So all right. I’m halfway through the year, right? This is through June, this is in June when all the rabbits are happening. So let me check in. How you do there? You hanging in? Because at this point, I’ve done a ton of travel. I had a basement remodel because of a sewer backup. My dad died and I’ve had rabbits living inside my house through the first half of the year. But the year sure as heck ain’t over. Because you see, in July, I see, let’s call it evidence, piles of waste that a raccoon is chilling around my house. Now I see this, I know it’s there. It’s not particularly high on my list. There are raccoons, there are animals around what are you going to do, right? I have lots of rabbits that live in my yard, all that kind of stuff.

So one morning, I am going out, and this in July, and I’m going out to the back, out my back door. And I don’t have a sprinkler system, so I got to do the old school, you know, turn the sprinkler on and off at the water spigot. And so I’m going on to turn the sprinkler off and I leaned down and that raccoon sucker was staring back up at me from inside my window well, let’s say, I don’t know, maybe four feet from where I was. I’m like, “Oh my goodness.” In the middle of the day. Well, I guess it was the morning, but it was daylight. This wasn’t nighttime. And later on in the day, I saw him back in the window well because I walked down the basement, and I could see him from inside. From inside I could see through the window and see that sucker sitting there. And then later on the day, I walk out and he’s just chillin’ on my deck, just chilling out. And then later, I go out and on one of the chairs I have in my backyard, he’s just hanging out there. I’m like, “What is going on?” This is all daylight. Aren’t raccoons supposed to be nocturnal? Why are you hanging out in my backyard during the day?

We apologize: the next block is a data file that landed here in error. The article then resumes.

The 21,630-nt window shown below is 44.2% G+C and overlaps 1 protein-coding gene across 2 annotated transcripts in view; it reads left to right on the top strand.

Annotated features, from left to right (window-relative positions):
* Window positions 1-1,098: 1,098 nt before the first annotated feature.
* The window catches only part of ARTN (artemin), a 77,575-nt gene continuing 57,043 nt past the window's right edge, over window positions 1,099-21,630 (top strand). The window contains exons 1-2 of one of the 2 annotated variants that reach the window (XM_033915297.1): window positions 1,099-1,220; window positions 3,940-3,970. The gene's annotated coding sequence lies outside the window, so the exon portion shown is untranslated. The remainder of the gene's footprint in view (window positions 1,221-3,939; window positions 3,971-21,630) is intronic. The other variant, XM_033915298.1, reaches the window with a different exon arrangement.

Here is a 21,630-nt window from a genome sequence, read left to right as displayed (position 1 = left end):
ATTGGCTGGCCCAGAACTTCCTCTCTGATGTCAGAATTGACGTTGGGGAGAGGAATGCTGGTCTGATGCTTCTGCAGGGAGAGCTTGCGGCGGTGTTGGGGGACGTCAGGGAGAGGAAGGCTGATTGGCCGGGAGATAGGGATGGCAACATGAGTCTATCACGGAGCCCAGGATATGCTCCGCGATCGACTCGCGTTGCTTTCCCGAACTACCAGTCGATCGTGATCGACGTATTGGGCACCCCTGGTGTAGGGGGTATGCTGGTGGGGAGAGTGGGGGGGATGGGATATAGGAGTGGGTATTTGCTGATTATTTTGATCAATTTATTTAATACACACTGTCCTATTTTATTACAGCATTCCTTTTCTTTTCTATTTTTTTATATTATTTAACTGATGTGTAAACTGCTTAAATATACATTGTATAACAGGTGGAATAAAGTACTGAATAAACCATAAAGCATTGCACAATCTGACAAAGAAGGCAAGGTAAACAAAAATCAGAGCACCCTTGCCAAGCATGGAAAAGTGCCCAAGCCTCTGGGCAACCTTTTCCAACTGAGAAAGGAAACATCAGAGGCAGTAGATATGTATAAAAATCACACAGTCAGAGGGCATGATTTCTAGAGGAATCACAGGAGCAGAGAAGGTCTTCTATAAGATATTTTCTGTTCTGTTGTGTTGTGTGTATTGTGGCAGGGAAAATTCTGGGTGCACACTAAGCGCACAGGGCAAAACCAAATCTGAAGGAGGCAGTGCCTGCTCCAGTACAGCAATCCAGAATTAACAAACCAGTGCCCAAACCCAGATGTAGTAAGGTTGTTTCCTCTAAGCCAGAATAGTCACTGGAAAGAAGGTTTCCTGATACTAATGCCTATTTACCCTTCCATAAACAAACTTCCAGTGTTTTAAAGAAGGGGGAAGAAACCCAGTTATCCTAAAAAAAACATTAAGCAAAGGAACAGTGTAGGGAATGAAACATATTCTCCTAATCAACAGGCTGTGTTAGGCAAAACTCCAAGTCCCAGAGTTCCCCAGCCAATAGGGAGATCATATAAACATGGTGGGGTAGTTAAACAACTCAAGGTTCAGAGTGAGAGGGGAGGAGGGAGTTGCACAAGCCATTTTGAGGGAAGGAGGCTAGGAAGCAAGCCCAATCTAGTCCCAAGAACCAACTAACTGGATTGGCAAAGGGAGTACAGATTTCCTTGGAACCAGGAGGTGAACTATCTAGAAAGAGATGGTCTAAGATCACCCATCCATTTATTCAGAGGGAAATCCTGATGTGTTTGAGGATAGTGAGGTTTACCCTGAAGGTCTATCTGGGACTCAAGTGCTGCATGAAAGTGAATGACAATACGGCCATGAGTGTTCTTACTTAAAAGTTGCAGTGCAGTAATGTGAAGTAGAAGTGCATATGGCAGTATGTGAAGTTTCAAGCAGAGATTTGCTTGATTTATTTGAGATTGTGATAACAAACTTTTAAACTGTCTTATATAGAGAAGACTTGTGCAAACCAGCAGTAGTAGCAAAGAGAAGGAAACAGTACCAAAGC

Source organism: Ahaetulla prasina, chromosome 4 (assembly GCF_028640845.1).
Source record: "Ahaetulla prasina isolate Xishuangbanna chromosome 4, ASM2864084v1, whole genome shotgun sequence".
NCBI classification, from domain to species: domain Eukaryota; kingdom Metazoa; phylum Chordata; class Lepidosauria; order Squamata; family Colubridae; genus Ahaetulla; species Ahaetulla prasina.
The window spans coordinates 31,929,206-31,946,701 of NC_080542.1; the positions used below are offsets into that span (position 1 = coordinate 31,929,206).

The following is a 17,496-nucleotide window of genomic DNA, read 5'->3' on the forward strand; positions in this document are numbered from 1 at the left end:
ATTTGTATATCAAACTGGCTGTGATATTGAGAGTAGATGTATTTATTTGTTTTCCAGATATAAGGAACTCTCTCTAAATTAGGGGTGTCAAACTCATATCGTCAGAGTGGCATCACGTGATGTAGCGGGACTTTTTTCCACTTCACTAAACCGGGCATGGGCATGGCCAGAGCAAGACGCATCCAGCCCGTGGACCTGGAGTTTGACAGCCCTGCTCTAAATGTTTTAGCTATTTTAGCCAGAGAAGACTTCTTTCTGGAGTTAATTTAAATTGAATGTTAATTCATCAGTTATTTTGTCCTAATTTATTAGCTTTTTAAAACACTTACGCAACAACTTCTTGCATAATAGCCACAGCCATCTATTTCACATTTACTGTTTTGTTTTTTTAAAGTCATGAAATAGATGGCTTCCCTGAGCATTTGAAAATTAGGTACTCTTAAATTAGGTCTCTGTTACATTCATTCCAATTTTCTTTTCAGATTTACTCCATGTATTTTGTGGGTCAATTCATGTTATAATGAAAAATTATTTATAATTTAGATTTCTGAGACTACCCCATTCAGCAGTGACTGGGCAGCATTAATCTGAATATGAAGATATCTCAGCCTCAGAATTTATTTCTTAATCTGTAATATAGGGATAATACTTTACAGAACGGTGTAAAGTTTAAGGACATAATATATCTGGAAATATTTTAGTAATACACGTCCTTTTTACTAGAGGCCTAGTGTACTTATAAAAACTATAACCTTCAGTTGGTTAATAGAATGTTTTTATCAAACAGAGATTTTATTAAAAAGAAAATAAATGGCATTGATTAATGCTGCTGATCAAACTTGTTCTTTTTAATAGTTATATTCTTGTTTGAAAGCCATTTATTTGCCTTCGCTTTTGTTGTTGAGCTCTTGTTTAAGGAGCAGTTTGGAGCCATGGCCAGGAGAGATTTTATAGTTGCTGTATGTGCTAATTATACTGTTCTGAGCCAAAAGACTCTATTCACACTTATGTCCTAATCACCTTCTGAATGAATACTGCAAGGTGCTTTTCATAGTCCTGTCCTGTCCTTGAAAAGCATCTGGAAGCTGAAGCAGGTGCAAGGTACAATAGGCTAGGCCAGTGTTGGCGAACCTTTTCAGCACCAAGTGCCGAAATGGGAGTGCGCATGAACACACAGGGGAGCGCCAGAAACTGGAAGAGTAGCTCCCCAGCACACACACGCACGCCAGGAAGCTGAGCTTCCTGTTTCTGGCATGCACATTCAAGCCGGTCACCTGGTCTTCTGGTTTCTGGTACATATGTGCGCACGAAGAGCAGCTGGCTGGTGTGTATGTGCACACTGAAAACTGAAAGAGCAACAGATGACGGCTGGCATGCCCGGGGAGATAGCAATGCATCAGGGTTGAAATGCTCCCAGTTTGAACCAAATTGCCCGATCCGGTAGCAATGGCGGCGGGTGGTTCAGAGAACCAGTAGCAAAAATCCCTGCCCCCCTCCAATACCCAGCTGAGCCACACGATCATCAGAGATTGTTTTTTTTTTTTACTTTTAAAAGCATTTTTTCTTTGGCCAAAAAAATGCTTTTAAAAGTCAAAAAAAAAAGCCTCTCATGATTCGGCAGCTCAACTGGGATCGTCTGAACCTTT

So I start walking toward him and he runs away, and guess where he went. Yep, underneath my deck. Look, I’m not a wildlife person. I don’t live on a farm. I don’t live in the woods. I don’t like to camp. I live in the suburbs. And while I respect wildlife, I prefer to not have them all the way up on me. But mostly, I’m nervous because what if those bunnies did get into my house through a small opening underneath the deck that I can’t see or get to? Could the raccoon tear its way inside the house? I mean, we’ve all read or heard the horror stories of the raccoons tearing off the things on the top of your roof and getting into your attic, right? Well, could he do the same thing from underneath my deck? Now I looked up having this professional come out and do this big whole raccoon removal process. I’m like crazy expensive, right? It’s going to be like a grand just to get rid of the thing.